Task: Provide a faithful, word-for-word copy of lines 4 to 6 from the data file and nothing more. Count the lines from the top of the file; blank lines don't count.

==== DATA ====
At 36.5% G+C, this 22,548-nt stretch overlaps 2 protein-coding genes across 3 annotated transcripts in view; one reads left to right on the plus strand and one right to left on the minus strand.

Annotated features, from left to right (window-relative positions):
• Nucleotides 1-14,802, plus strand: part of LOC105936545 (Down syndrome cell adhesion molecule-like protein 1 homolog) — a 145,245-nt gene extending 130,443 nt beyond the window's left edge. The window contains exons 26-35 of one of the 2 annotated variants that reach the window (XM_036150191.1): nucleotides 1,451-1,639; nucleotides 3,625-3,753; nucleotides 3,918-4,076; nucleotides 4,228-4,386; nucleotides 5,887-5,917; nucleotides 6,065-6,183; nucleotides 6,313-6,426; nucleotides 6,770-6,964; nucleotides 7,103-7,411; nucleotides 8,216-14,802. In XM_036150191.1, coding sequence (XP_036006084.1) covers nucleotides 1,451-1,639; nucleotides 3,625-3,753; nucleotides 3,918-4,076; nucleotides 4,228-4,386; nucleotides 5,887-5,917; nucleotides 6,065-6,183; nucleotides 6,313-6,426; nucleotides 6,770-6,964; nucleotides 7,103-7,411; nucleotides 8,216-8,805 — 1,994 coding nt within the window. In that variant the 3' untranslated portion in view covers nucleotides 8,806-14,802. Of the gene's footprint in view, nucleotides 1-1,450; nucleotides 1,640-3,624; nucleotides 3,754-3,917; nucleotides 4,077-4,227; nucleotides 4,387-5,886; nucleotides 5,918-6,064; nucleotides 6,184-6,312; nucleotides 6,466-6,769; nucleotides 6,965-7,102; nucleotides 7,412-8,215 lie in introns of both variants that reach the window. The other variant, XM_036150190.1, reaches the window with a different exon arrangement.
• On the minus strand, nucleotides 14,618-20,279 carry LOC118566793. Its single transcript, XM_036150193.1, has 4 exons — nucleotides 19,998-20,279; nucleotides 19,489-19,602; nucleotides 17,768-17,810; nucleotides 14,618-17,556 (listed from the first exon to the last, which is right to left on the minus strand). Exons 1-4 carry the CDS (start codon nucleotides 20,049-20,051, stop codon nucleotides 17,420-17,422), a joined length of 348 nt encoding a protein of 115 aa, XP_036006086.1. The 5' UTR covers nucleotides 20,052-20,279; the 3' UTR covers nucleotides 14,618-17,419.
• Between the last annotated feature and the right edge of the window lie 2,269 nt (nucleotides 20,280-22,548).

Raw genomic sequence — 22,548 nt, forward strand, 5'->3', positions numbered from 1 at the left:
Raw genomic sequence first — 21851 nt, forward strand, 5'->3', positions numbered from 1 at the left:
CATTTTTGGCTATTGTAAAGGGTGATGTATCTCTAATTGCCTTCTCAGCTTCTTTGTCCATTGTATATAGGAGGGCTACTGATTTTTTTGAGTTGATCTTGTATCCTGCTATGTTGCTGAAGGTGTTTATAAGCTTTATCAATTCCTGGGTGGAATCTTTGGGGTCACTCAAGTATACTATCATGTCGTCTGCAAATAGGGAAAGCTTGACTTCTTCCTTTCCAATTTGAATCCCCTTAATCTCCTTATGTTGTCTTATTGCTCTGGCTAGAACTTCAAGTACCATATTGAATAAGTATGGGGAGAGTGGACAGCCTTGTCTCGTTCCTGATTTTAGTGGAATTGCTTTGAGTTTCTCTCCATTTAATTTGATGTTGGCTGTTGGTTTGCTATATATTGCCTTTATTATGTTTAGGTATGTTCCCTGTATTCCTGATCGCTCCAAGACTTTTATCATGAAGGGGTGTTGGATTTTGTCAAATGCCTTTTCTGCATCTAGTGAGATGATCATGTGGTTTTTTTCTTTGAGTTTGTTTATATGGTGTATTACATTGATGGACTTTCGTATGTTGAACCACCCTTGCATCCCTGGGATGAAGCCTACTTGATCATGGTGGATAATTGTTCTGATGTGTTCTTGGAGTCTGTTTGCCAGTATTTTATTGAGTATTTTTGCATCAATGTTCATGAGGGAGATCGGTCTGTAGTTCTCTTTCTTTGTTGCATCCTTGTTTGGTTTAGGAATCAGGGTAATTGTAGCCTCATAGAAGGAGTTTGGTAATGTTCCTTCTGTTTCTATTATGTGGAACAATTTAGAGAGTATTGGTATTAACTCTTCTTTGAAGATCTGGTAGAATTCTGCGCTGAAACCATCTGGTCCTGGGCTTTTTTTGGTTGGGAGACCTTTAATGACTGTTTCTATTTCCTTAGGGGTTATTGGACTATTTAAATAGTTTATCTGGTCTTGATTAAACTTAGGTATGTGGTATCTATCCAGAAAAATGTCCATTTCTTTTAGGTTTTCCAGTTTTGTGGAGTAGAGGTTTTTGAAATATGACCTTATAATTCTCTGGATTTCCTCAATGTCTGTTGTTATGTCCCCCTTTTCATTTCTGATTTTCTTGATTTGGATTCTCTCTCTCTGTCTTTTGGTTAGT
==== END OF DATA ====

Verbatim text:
• On the minus strand, nucleotides 14,618-20,279 carry LOC118566793. Its single transcript, XM_036150193.1, has 4 exons — nucleotides 19,998-20,279; nucleotides 19,489-19,602; nucleotides 17,768-17,810; nucleotides 14,618-17,556 (listed from the first exon to the last, which is right to left on the minus strand). Exons 1-4 carry the CDS (start codon nucleotides 20,049-20,051, stop codon nucleotides 17,420-17,422), a joined length of 348 nt encoding a protein of 115 aa, XP_036006086.1. The 5' UTR covers nucleotides 20,052-20,279; the 3' UTR covers nucleotides 14,618-17,419.
• Between the last annotated feature and the right edge of the window lie 2,269 nt (nucleotides 20,280-22,548).

Raw genomic sequence — 22,548 nt, forward strand, 5'->3', positions numbered from 1 at the left: